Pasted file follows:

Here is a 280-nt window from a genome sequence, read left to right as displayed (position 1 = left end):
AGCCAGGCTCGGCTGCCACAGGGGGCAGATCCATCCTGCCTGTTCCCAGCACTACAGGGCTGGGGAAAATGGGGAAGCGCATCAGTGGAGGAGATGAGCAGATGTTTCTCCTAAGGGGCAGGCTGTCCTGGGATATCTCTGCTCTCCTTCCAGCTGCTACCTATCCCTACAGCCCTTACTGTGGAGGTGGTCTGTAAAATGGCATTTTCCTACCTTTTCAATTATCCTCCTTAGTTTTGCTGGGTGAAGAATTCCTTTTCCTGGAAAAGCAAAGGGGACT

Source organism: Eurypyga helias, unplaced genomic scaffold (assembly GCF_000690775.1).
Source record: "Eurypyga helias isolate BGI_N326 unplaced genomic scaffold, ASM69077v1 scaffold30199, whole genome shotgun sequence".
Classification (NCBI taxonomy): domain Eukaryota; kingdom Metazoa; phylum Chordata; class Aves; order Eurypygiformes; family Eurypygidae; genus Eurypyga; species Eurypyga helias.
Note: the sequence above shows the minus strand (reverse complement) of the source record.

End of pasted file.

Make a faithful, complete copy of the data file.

Here is a 280-nt window from a genome sequence, read left to right as displayed (position 1 = left end):
AGCCAGGCTCGGCTGCCACAGGGGGCAGATCCATCCTGCCTGTTCCCAGCACTACAGGGCTGGGGAAAATGGGGAAGCGCATCAGTGGAGGAGATGAGCAGATGTTTCTCCTAAGGGGCAGGCTGTCCTGGGATATCTCTGCTCTCCTTCCAGCTGCTACCTATCCCTACAGCCCTTACTGTGGAGGTGGTCTGTAAAATGGCATTTTCCTACCTTTTCAATTATCCTCCTTAGTTTTGCTGGGTGAAGAATTCCTTTTCCTGGAAAAGCAAAGGGGACT

Source organism: Eurypyga helias, unplaced genomic scaffold (assembly GCF_000690775.1).
Source record: "Eurypyga helias isolate BGI_N326 unplaced genomic scaffold, ASM69077v1 scaffold30199, whole genome shotgun sequence".
Classification (NCBI taxonomy): domain Eukaryota; kingdom Metazoa; phylum Chordata; class Aves; order Eurypygiformes; family Eurypygidae; genus Eurypyga; species Eurypyga helias.
Note: the sequence above shows the minus strand (reverse complement) of the source record.